I:Cube interviewed

Where does the album format stand in contemporary dance music? Is it obsolete? I:Cube thinks it just might be.

It’s an age-old question, of course, whether dance music really works in an album format. There are few examples of dance producers releasing classic albums, and even fewer who’ve done it while keeping the dancefloor in mind (Burial’s Untrue, to take a recent example, is as much a nocturnal pop record as it is a garage one).

It’s a question that French house veteran I:Cube, a contemporary of Daft Punk’s, struggled with for years before releasing this year’s “M” Megamix, a storming collection of dance tracks cut off at their peak. Most tracks on “M” Megamix clock in at around the two minute mark, and there’s no long intros or outros – it’s just hit after hit after hit. It’s an album defined by instinct and physicality, rather than over-thought (as I:Cube reveals in this interview, he figured out the tracklist in five minutes). And it’s one of the albums of the year.

Obviously what first stands out about “M” Megamix is how it’s structured: short tracks, short intros, quickly chopped together. Why did you choose to approach it today?

“I was a bit fed up with the format of the album for dance music. I don’t think it’s really relevant anymore to make an 80 minute album with 10 minute tracks. For a long time I didn’t release an album, I preferred to just release singles – I thought it was the best way to reach people who were into my music. It was kind of by accident that “M” Megamix even happened, I just had all these bits lying around and thought ‘why not do it that way?’ At the end of the day it’s listenable, at least for my ears, and I like the way it’s… not even full tracks at times, just ideas, get them out then on to another one. Your brain, your mind doesn’t have too much time to think, and I think that’s how people listen to music now, very quickly. People haven’t listened to full albums for around 10 years now.

“I also didn’t want to think too much seriously about it, a lot of it is just having fun, making music and enjoying making music, and putting a lot of stuff on one CD to make everybody happy. I suppose it’s generous [in that way].”

Do you think the shift in how people listen to music has affected dance more than other genres?

“Not really. The dance album has always been a kind of paradox, it’s not at all what dance music’s about – it’s about tracks, they’re put together for one night, in one context, such as a club or party. That’s when it makes sense, it’s with the people, the soundsystem, the DJ obviously. So with [dance music] albums, it’s been about adopting the pop or rock music format, and to be honest… now, the way everything has exploded, and all the influences as mixed together… You know, I can’t even think of many great dance music albums [regardless]. So in a way, this format was a way to escape that trap.”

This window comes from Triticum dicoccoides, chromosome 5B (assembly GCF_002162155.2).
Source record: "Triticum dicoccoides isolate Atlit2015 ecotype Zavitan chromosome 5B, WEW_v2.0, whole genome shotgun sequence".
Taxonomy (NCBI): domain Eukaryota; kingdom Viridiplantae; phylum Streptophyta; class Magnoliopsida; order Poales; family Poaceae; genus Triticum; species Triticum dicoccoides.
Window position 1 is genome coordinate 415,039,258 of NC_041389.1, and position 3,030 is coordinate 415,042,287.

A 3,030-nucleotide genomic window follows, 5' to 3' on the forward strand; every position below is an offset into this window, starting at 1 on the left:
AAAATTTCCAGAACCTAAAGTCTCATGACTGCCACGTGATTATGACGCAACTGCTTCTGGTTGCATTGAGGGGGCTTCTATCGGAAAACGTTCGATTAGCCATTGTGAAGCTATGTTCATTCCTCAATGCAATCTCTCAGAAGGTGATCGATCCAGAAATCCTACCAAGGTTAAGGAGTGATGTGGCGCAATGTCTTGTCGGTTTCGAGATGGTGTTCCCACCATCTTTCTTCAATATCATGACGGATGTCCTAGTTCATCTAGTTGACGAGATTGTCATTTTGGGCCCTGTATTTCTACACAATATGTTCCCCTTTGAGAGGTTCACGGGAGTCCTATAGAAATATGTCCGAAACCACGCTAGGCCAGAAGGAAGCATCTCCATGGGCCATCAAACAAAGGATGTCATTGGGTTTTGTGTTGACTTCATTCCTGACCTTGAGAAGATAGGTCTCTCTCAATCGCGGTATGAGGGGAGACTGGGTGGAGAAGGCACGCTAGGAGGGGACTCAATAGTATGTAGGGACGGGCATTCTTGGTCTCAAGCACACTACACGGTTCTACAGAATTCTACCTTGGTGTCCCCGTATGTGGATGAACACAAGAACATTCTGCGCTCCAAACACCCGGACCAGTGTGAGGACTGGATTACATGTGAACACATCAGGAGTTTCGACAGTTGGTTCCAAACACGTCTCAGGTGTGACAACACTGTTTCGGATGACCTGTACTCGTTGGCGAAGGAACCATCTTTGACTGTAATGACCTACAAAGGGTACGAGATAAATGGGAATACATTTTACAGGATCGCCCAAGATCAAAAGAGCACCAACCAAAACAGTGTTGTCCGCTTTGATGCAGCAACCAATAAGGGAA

“With my first album I wasn’t thinking much about that, it was very straight-forward, I was enthusiastic and just really happy to release an album. But in 2003, I just decided ‘no, I don’t want to do it this way anymore”

Obviously you’ve released several albums in the past. Is this something you’ve struggled with before?

“With my first album I wasn’t thinking much about that, it was very straight-forward, I was enthusiastic and just really happy to release an album. But in 2003, I just decided ‘no, I don’t want to do it this way anymore’. So I released Live at the Planetarium, which was related to an ambient live [performance] I’d done, and [with “M” Megamix] I wanted to go back to more simple things, the dance music that I loved, more simple structures.”

In terms of structuring it, namely the tracklist, was that something you also did quickly and instinctively?

“Yes, with the final tracklist I did it in five minutes I think. I wanted to put them together quickly, then at the end, I kept almost the same order. [I’d taken two years to make the material, so] I didn’t want to spend another year thinking about how the order. I wanted to stay instinctive.”

In past interviews, you’ve spoke about the importance of naivety in music. Is this something you feel applies to this album?

“I try, I try. It’s hard, because my ears are more trained [than before] and it can be really hard to stay fresh. I think the only way would be to change completely, and work with a new genre or a new set-up. You have your own gear, your own tricks and your own comforts. I like some sophisticated stuff, of course, but I think with dance music, some people need to return to a more basic approach, following this era of [a focus on] sound design – minimal, and all that. In dance music, I can feel it coming back to something more physical. I prefer it that way, at least.”

Do you feel this beat-tape style approach is something you’ll do on future albums?

“It could become a series on its own for me, a mixtape every two years or so. For the moment, I don’t know, but it gave me confidence that I have a format that works for me, so why not? I don’t know if I’d do something exactly the same, but why not keep this format, or change it, make it a radio show for instance? Everything’s so blurred right now that a mix can be considered an album, and vice versa. Who knows?”

Tom Lea



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